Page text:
I then made one of the most common entrepreneur mistakes: I built my "product".  In this case, making the deals with brewers, catering service and transportation services.  I guess, like most early entrepreneurs, I assumed that I needed to have something before I could sell to customers, and of course they'd love it because it's a great idea.  

Well, by the time I had my offering together, the transportation providers were all closing up for the summer; it's too hot in Arizona to run those kinds of vehicles.  I was disappointed, but took it as an opportunity to work towards an opening date in the fall, so I'd be really prepared.  Wrong again.  The date of the first tour came and went.  Not a single ticket was sold.  I had passed out fliers and talked it up in bars, but my efforts were completely fruitless, unless you count getting a "like" or two on facebook as a win.  That was my first reality check.  

Venture Catalyst hosted a 10-week course called Rapid Startup School.  That was the first time I'd heard that it wasn't uncommon for Startup Weekend ventures to fail, and the idea was that this and the Lean Launchpad were what was missing from the puzzle.  I'm not quite sure how I got tangled up, but somehow I was signed up for the Rapid Startup School geared towards military applications and veterans, neither of which applied to me.  But they never kicked me out, and I figured the basics of starting a company would be the same regardless of the specific product or business type.  I was right, to an extent, I learned a lot more about startups; I also learned about how much opportunity there was for veteran-owned companies.  I encourage one of the bf's friends to join me, because he was a Marine with entrepreneurial pipedreams, but after one session he concluded it was too far to drive.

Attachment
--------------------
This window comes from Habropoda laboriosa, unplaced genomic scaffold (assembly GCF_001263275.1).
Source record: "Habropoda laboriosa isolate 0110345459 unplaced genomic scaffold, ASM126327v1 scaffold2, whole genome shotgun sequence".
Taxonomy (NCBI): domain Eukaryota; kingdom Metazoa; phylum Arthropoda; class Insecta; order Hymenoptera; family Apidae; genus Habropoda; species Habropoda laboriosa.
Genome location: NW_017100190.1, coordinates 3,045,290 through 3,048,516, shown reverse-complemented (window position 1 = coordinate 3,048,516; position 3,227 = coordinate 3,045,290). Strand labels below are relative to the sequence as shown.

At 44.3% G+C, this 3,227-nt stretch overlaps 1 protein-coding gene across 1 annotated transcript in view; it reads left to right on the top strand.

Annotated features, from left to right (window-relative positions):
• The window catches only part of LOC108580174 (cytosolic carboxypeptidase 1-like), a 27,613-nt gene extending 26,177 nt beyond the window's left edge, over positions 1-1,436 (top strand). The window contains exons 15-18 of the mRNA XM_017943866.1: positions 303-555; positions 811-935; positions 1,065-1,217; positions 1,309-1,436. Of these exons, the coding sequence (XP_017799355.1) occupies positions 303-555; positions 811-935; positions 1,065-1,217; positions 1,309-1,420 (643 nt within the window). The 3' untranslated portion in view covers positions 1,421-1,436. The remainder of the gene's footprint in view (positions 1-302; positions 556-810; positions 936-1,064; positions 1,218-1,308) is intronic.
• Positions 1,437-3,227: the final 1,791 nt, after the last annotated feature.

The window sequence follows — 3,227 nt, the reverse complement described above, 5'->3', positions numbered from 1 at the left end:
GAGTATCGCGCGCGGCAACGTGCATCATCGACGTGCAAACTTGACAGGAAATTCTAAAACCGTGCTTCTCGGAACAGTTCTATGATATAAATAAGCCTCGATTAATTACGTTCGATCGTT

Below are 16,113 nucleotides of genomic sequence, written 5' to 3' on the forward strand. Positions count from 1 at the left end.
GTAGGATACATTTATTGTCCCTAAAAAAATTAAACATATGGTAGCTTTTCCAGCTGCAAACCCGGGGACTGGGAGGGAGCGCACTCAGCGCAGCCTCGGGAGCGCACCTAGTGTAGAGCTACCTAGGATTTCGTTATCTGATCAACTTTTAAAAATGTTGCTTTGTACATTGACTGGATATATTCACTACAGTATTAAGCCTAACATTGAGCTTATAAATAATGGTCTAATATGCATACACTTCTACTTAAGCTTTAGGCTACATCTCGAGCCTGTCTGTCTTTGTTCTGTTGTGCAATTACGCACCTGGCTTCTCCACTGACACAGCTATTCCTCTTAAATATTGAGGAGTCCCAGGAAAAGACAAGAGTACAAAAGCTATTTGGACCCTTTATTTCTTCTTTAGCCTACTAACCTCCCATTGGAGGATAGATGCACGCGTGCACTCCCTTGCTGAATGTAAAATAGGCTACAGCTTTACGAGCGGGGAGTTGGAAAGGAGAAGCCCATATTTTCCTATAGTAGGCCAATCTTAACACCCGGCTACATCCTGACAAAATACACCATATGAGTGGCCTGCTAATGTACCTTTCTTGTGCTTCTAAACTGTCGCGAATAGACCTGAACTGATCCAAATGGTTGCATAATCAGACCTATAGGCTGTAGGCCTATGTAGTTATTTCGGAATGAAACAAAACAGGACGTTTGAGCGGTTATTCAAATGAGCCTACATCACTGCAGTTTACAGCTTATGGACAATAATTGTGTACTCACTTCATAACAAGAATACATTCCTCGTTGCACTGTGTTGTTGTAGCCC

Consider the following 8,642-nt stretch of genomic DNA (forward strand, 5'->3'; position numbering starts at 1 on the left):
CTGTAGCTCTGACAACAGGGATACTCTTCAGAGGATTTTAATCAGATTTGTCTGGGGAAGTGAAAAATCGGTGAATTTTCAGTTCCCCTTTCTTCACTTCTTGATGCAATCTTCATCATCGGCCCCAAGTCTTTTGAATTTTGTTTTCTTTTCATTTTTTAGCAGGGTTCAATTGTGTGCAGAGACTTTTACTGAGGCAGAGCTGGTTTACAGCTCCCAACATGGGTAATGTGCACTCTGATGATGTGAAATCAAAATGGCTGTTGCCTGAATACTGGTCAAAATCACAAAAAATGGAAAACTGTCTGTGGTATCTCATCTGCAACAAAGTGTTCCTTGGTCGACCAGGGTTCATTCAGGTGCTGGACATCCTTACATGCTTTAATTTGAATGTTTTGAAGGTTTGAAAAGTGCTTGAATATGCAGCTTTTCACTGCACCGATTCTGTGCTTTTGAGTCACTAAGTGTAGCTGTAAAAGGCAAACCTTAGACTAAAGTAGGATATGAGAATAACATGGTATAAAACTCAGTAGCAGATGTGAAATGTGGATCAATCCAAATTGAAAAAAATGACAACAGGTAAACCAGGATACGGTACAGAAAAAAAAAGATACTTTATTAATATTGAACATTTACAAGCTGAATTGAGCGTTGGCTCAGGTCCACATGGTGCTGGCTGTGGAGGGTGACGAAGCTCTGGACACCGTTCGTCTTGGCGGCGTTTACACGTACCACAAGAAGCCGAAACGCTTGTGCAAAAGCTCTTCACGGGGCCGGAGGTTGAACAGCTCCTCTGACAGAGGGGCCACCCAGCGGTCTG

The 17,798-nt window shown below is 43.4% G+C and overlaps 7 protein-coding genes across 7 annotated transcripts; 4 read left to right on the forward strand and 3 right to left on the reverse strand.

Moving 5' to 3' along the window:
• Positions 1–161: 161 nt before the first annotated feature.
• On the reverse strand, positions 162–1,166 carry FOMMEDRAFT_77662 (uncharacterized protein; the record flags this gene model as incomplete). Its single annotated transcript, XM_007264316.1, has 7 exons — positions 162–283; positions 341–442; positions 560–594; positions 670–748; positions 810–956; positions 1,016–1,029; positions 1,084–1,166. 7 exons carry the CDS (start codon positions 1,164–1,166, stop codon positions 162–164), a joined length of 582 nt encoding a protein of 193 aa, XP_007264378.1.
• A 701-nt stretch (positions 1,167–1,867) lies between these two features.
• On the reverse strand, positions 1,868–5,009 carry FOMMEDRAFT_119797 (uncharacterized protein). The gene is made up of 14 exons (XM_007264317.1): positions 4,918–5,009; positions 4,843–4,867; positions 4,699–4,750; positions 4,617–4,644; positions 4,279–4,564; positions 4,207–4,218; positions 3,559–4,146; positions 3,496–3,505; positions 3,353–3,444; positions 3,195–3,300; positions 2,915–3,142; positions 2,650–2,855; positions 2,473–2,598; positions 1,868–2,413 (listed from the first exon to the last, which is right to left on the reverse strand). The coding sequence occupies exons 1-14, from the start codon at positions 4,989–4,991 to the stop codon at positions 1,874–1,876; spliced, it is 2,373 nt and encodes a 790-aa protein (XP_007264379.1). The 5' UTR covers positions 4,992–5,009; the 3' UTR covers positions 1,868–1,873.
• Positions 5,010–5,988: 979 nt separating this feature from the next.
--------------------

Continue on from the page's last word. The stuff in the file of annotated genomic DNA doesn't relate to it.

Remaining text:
The first night of Venture Catalyst is probably the most memorable.  One of the serial entrepreneur panelists stood in the front of the room and demanded "Let's start that business tonight!"  Over and over again, his mantra was repeated; let's start that business tonight.  The idea was that you don't need a website or business cards or even a working prototype, there are actions you can take right now to connect a customer with the product or service, and get it done.  One of my classmates did take this to heart, and came back the following week with a success story: his first customer!  Sure he was doing everything manually instead of through the fancy website he had envisioned, but you could see the potential for his manual efforts to provide revenue that could be used for development.  It was a great inspiration.